Why these First Nations men are writing letters to their sons

A new book, ‘Dear Son’, released ahead of Father’s Day, aims to challenge stereotypes of what masculinity means for Aboriginal and Torres Strait Islander men through a series of heartfelt letters.

Author Thomas Mayor with one of his sons.

Author Thomas Mayor with one of his sons. Source: Supplied by Thomas Mayor/SBS News

Thomas Mayor is a Torres Strait Islander man born on Larrakia Country in Darwin. 

The author describes himself as “a father of five and a deep thinker”.

“I’m always thinking about human behaviour and how humans react to certain circumstances and events,” he says. 

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It was a conversation with Wiradjuri woman and Miles Franklin Literary Award winner Tara June Welch which inspired him to write a book about fatherhood, as well as reading The Fire Next Time by James Baldwin.

Thomas Mayor
Thomas Mayor with two of his children. Source: Supplied by Thomas Mayor


Baldwin’s 1963 book is essentially two intensely personal letters written to his nephew, examining the racial injustice he experienced growing up in New York’s Harlem.

“I wanted to create a compilation of deeply personal letters by Indigenous fathers and sons, written to sound like they were being read aloud,” Mayor says. 

But first, he had to push aside the self-doubt and stereotyping he’d experienced during his own childhood.

“As a boy in school, I was taught that my forefathers were unintelligent and inhuman, while my white friends were taught that their forefathers were great explorers, builders and our saviours,” he writes in the introduction to his new book. 

“Dear Son became an act of defiance written to defy the stereotypes.”

A quote from Dear Son
Source: SBS News


Mayor reached out to men from across the country - some he knew, others he cold-called - and sent them an early draft of the letter he was working on to help them understand how honest he wanted them to be. 

Journalist Stan Grant and artist Blak Douglas feature among the final 12 contributors.

“I wanted people with something important to say,” he says. “A mixture from high-profile to entrepreneurs, from sportsmen to businesspeople.”



“The book is about celebrating Indigenous men for the things that we can celebrate and should celebrate but haven’t been able to celebrate in the past.”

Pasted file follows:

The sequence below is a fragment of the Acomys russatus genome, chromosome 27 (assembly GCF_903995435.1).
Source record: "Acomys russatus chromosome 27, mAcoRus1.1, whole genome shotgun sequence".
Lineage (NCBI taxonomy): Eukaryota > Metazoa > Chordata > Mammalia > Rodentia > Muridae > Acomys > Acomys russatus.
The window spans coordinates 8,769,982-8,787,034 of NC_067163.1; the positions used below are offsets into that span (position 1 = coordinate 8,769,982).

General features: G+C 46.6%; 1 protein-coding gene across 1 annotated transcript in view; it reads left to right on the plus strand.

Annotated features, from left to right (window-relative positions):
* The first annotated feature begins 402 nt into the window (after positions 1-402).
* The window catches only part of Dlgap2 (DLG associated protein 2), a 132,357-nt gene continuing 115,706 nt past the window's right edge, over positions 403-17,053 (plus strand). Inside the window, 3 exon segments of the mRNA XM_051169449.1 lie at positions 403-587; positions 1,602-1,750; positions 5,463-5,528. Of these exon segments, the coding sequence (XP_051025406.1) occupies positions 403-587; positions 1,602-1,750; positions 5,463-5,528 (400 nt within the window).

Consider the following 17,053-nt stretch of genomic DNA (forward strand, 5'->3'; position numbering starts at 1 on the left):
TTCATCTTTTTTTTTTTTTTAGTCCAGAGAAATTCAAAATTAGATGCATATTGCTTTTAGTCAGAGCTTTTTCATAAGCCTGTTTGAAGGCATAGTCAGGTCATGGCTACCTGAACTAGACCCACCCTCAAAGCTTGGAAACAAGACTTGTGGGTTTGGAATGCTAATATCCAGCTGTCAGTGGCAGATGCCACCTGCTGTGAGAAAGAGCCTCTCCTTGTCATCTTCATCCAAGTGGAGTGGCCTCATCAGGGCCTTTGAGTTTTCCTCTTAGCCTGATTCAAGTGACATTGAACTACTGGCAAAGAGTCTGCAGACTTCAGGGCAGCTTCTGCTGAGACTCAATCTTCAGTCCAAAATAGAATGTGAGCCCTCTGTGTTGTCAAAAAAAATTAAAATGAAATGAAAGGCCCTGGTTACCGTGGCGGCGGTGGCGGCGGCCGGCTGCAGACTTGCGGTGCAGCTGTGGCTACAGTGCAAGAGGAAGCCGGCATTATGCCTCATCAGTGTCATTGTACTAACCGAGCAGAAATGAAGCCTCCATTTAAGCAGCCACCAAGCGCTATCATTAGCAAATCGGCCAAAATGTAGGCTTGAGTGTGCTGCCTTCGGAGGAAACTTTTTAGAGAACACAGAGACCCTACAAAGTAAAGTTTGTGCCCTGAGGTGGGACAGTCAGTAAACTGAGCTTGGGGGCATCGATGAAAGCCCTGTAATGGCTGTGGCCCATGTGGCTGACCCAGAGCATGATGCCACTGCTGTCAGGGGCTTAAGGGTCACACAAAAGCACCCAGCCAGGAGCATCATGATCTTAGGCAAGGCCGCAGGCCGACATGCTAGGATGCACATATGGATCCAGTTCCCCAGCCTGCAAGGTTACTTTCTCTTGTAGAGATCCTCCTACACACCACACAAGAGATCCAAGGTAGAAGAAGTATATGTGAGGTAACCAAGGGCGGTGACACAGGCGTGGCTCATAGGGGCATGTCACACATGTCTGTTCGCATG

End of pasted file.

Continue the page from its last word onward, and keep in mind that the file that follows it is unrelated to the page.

When Mayor approached Birpai-Thungutti journalist and writer Jack Latimore - a father of three - he immediately said yes. 

Jack Latimore
Father of three, Jack Latimore, is one of the book's contributors. Source: Supplied by Jack Latimore


“Aboriginal fathers have an entire spectrum of experiences that are culturally unique,” he says. “They provide insight and class perspective and you don’t often see those experiences in print, even to this day.”

Latimore had six weeks to write something, but while he had some initial ideas, it was the death of his favourite uncle that helped him to realise what he needed to say. 

“My cousins told me he didn’t have long, Melbourne had just come out of a COVID-19 lockdown, and I had to drive 17 hours straight to get to my family’s Country near Port Macquarie,” he says.

He arrived just in time to see him before he passed.

On the drive back, Latimore thought about the words he wanted to share with his five-year-old son.

A quote from Dear Son
Source: SBS News


“My great uncle was one of my important father figures who taught me a lot about our culture,” he says.

“I wrote my letter so my son can carry it with him.” 

“He loves books and I read it to him at nighttime. I will leave it on his bookshelf and he can carry that copy with him as far as he wants to.”

'We all need role models'

Arrernte and Luritja man Johnny Liddle - a father and grandfather - says he was surprised to be asked to contribute to the book.

“I was initially cautious about writing a letter and what people would think of me putting my thoughts out in public,” says Liddle, who has been the manager of Aboriginal men’s health service Ingkintja for more than 15 years.

“But Thomas gave me lots of encouragement and was very patient with me.”

“No matter who we are we all need guidance and strong role models,” he says.

Johnny Liddle and his son, NITV journalist Ryan Liddle.
Johnny Liddle and his son, NITV journalist Ryan Liddle. Source: Supplied/Ryan Liddle


“These are my feelings and I hope my boys get something out of it as well as those who read it.”  

“It’s tough out there for the young men of today with so many things to lead you astray. I want to give them the benefit of my knowledge and experience. To share some of the Elders’ knowledge.”

Mayor hopes the different perspectives shared in his book help to change the conversations men are having. He also says the book isn't just for men or First Nations peoples. 

“Like all men, we have behaviours we need to change, like masculinity, misogyny, and damaging harmful behaviours like coercive control. I want to reach out to young men and say ‘we have to call those behaviours out and stop them forever.’”

A quote from Dear Son
Source: SBS News


As he writes in the book: “I want you to learn to be a good man, a good partner to your loved ones, a good human being – and I want you to understand that there are more ways than one to do this, if you learn humility, empathy and how to love, the way our ancestors did”.  

Dear Son (Letters and Reflections from First Nations Fathers and Sons) is published by Hardie Grant and is available now. Father's Day is marked on 5 September. 

Jennifer Johnston is a freelance writer. 

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5 min read
Published 2 September 2021 at 1:26pm
By Jennifer Johnston

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